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What's a Nor'easter?

...and What to Expect

A nor'easter is winter's most violent storm and usually happen anytime between October and April. They occur when the cold arctic air from the north combines with the moist air from the Gulf of Mexico or Atlantic ocean off the east coast.

Forming strong areas of low pressure, the storm then either moves up the east coast into New England or out into the sea.

nor'easter storm

If the nor'easter storm moves up the east coast and the area of low pressure stays to the west of Massachusetts cities like Boston, Salem and Gloucester, precipitation will usually result in the form of rain. These kind of storms are known as on-shore forming.

If the low pressure stays slightly off the coast of Massachusetts, these cities may see a combination of freezing rain, sleet, and snow. These types of nor'easter storms are known as off-shore forming and are the ones that make the news as they cause traffic snarls, power outages, and intense waves as they crash into the beaches of coastal cities.

Snowfalls from a nor'easter storm can be anywhere from a few inches to feet...bad for driving but great for the ski slopes. However, the winds that accompany a nor'easter are nothing to sneeze at either. They can be very forceful and even exceed the wind speeds of hurricanes. Rotating in a counter-clockwise pattern, the wind direction comes from the northeast, giving the nor'easter its name.

The nor'easter storm can also become a blizzard when sustained winds reach at least 35 mph with freezing temperatures, visibilities reach 1/4 mile or less and the storm lasts at least 3 hours.

nor'easter - heavy snow

Over the years, there have been some notorious nor'easter storms that have written themselves into the history books. The 1991 Halloween nor'easter, dubbed the Perfect Storm caused damages across Massachusetts topping $100 million dollars and sunk the famous fishing boat, Andrea Gail that had sailed from Gloucester, MA.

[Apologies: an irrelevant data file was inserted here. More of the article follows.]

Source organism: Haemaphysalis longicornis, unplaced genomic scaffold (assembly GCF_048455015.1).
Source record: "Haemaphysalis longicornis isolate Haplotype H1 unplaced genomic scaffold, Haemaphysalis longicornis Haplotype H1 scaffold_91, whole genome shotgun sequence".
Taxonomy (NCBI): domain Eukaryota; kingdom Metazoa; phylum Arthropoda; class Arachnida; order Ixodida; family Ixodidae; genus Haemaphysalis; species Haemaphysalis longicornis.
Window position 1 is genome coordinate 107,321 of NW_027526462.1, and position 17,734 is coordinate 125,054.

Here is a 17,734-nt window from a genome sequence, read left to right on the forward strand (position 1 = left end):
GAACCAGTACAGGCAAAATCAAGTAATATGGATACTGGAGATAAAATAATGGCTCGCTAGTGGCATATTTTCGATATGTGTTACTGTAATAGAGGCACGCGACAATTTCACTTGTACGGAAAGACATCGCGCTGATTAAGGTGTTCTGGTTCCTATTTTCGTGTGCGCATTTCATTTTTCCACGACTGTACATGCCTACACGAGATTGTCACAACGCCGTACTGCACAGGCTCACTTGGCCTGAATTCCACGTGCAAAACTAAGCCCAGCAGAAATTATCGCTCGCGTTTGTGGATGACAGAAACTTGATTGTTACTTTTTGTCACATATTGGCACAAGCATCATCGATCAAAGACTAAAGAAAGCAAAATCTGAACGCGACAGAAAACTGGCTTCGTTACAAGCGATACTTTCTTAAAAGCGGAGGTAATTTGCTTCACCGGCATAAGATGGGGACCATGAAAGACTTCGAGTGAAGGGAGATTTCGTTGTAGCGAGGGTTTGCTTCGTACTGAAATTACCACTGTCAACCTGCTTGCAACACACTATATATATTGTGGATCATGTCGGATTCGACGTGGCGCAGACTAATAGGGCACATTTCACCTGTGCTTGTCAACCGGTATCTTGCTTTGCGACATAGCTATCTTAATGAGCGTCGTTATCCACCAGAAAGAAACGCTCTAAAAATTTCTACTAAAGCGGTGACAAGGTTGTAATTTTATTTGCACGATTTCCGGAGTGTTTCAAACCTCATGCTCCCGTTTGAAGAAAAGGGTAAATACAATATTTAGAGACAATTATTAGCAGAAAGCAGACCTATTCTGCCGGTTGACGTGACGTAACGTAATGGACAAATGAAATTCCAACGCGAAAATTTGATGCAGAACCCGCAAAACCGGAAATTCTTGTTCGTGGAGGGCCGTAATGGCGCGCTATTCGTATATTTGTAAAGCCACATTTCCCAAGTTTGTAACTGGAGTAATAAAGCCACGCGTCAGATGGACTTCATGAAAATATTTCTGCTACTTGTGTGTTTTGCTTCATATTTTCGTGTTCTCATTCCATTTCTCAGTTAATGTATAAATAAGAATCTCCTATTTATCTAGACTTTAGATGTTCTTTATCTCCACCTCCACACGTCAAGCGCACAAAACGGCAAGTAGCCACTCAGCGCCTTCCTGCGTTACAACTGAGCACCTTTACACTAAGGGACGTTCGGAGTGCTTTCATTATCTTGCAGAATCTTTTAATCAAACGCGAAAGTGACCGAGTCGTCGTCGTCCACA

The Blizzard of 1978 stranded travelers along Massachusetts' Route 128 and dumped so much snow, 3,500 cars were found abandoned and buried in the middle of the roads when cleanup efforts commenced. While these storms are at the very extreme and rare end of the spectrum, Massachusetts can expect anywhere from 2-5 'average' nor'easters per season. But not to worry, it will blow over and everything will return to normal before you know it.

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Caught in a Winter Storm

The best thing to do is to just stay inside and wait out the storm until it's over but if you're caught outside and on the road, that's a different story. There's been many times where I've driven home from work right at the peak of a nor'easter storm and didn't have much of a choice.

If you are caught driving during one of these storms, or any other winter storm for that matter, the visibility from the blowing wind and snow can be very low and the road can be icy and slick. There's a few winter driving tips to ensure you make it to your destination safely:

Prepare Your Car for Winter

First is to be prepared ahead of time; check the weather report the night before and know what you are getting yourself into. Do I really want to be driving in this weather? If at all possible, cancel or postpone plans you've made to a more travel friendly day. Next is to build a checklist of essentials to bring and how to winterize your car:

  • Check to make sure your spare tire is easily accessible and in good working order. It's one of those car components that are always overlooked until it becomes a necessity after getting a flat. Also make sure you have the tools necessary to change the tire, wheel wrench and tripod jack, as well as knowledge in changing a tire on your car.
  • A durable shovel, preferably a metal one. In addition to shoveling snow if necessary, I have also used it to put under the opposite diagonal tire when changing a flat to ensure the car won't roll. For instance, if the front driver side tire goes flat, I will position the metal part of the shovel upside down under the rear passenger door.